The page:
Adaptive caching for high-performance memory systems

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Date

2007

Authors

Qureshi, Moinuddin Khalil Ahmed, 1978-

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Abstract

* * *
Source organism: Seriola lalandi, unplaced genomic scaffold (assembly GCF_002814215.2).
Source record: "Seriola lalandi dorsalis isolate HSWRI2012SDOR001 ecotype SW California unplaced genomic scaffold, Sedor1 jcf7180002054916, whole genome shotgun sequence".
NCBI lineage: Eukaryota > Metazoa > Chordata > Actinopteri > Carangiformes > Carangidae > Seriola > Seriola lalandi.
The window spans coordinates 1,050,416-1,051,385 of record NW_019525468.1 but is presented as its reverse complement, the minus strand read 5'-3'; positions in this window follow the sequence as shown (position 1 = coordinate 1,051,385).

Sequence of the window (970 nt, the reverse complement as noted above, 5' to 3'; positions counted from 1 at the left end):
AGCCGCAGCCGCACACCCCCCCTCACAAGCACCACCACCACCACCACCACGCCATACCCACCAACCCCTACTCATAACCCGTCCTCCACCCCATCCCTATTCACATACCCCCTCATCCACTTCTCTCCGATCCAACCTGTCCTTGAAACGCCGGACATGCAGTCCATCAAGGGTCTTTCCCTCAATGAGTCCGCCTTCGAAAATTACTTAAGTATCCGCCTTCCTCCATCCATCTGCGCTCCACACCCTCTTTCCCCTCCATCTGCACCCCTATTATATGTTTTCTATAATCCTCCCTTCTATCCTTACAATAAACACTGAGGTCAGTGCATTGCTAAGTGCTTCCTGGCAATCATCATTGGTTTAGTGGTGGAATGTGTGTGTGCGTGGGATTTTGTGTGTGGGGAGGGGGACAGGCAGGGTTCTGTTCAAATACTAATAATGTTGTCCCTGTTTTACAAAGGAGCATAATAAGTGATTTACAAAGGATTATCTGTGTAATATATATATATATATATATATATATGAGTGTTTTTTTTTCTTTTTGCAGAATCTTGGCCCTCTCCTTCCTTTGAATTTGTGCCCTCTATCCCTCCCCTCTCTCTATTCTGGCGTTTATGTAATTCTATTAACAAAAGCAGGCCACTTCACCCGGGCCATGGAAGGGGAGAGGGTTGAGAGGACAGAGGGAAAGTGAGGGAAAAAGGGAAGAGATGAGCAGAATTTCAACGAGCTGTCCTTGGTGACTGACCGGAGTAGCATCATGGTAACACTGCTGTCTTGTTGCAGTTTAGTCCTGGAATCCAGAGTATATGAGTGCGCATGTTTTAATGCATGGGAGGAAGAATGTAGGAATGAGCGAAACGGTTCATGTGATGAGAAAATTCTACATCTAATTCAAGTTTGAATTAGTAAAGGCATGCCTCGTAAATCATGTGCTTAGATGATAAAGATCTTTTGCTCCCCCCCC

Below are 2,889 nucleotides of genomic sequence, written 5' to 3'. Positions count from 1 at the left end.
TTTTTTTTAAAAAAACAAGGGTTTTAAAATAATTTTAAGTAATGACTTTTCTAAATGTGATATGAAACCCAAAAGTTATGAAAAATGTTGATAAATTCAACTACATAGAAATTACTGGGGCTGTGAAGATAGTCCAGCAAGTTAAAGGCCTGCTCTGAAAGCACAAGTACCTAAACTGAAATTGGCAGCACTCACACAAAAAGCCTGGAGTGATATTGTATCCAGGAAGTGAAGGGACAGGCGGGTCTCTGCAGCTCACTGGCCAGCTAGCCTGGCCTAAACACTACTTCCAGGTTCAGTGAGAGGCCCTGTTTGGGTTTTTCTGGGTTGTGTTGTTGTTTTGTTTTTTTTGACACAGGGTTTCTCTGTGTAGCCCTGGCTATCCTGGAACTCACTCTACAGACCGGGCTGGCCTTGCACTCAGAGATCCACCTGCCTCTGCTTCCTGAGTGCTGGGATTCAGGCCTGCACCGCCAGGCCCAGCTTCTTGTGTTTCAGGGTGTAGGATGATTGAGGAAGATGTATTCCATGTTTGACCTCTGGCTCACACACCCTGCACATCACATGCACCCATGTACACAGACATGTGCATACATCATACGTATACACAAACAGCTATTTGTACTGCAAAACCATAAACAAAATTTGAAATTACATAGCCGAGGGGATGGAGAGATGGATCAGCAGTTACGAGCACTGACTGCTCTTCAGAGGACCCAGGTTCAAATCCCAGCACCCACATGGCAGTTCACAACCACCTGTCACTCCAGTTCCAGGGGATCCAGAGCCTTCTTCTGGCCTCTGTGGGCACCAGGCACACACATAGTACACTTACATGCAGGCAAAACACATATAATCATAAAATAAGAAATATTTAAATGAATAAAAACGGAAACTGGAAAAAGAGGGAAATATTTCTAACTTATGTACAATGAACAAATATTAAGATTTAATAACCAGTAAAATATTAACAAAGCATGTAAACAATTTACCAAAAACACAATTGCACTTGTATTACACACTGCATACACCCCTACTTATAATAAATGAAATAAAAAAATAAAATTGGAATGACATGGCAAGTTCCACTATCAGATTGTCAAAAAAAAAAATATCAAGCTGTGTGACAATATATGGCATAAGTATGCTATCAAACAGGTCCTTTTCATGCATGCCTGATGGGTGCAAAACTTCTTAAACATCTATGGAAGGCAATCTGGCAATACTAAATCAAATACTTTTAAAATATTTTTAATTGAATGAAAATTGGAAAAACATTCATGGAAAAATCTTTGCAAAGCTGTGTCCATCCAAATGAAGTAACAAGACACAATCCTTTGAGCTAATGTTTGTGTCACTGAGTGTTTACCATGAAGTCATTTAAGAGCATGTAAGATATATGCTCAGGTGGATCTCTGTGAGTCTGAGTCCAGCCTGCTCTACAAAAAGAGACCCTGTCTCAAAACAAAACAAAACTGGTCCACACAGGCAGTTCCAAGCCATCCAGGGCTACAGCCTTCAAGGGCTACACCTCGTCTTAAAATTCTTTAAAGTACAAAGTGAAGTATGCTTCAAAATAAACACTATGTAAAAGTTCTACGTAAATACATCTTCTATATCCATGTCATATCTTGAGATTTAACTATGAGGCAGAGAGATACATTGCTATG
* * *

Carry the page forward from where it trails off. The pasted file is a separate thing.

One of the major limiters to computer system performance has been the access to main memory, which is typically two orders of magnitude slower than the processor. To bridge this gap, modern processors already devote more than half of the on-chip transistors to the last-level cache. However, traditional cache designs – developed for small first-level caches – are inefficient for large caches. Therefore, cache misses are common which results in frequent memory accesses and reduced processor performance. The importance of cache management has become even more critical because of the increasing memory latency, increasing working sets of many emerging applications, and decreasing size of cache devoted to each core due to increased number of cores on a single chip. This dissertation focuses on analyzing some of the problems with managing large caches and proposing cost-effective solutions to improve their performance. Different workloads and program phases have different locality characteristics that make them better suited to different replacement policies. This dissertation proposes hybrid replacement policy that can select from multiple replacement policies depending on which policy has the highest performance. To implement hybrid replacement with low-overhead, it shows that cache behavior can be approximated by sampling few sets and proposes the concept of Dynamic Set Sampling. The commonly used LRU replacement policy results in thrashing for memory-intensive workloads that have a working set bigger than the cache size. This dissertation shows that performance of memory-intensive workloads can be improved significantly by changing the recency position where the incoming line is inserted. The proposed mechanism reduces cache misses by 21% over LRU, is robust across a wide variety of workloads, incurs a total storage overhead of less than two bytes, and does not change the existing cache structure. Modern systems try to service multiple cache misses in parallel. The variation in Memory Level Parallelism (MLP) causes some misses to be more costly on performance than other misses. This dissertation presents the first study on MLP-aware cache replacement and proposes to improve performance by eliminating some of the performance-critical isolated misses. Finally, this dissertation also analyzes cache partitioning policies for shared caches in chip multi-processors. Traditional partitioning policies either divide the cache equally among all applications or use the LRU policy to do a demand based cache partitioning. This dissertation shows that performance can be improved if the shared cache is partitioned based on how much the application benefits from the cache, rather than on its demand for the cache. It proposes a novel low-overhead circuit that can dynamically monitor the utility of cache for any application. The proposed partitioning improves weighted-speedup by 11%, throughput by 17% and fairness by 11% on average compared to LRU.

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